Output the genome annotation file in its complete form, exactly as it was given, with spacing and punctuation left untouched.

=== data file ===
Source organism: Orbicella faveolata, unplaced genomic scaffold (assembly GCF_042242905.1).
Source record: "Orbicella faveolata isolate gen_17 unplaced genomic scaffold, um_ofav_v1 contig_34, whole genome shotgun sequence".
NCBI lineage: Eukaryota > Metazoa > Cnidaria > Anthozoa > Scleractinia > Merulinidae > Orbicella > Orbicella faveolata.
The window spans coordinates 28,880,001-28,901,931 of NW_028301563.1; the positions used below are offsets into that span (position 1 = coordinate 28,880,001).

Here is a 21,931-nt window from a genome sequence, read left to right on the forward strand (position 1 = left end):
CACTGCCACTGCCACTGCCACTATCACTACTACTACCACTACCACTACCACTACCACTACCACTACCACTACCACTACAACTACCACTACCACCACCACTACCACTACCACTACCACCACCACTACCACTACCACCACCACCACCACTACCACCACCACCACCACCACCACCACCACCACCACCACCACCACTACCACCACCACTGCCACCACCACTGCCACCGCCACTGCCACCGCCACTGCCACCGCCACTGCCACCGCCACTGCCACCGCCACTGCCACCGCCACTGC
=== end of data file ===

Source organism: Orbicella faveolata, unplaced genomic scaffold (assembly GCF_042242905.1).
Source record: "Orbicella faveolata isolate gen_17 unplaced genomic scaffold, um_ofav_v1 contig_34, whole genome shotgun sequence".
NCBI lineage: Eukaryota > Metazoa > Cnidaria > Anthozoa > Scleractinia > Merulinidae > Orbicella > Orbicella faveolata.
The window spans coordinates 28,880,001-28,901,931 of NW_028301563.1; the positions used below are offsets into that span (position 1 = coordinate 28,880,001).

Here is a 21,931-nt window from a genome sequence, read left to right on the forward strand (position 1 = left end):
CACTGCCACTGCCACTGCCACTATCACTACTACTACCACTACCACTACCACTACCACTACCACTACCACTACCACTACAACTACCACTACCACCACCACTACCACTACCACTACCACCACCACTACCACTACCACCACCACCACCACTACCACCACCACCACCACCACCACCACCACCACCACCACCACCACTACCACCACCACTGCCACCACCACTGCCACCGCCACTGCCACCGCCACTGCCACCGCCACTGCCACCGCCACTGCCACCGCCACTGCCACCGCCACTGC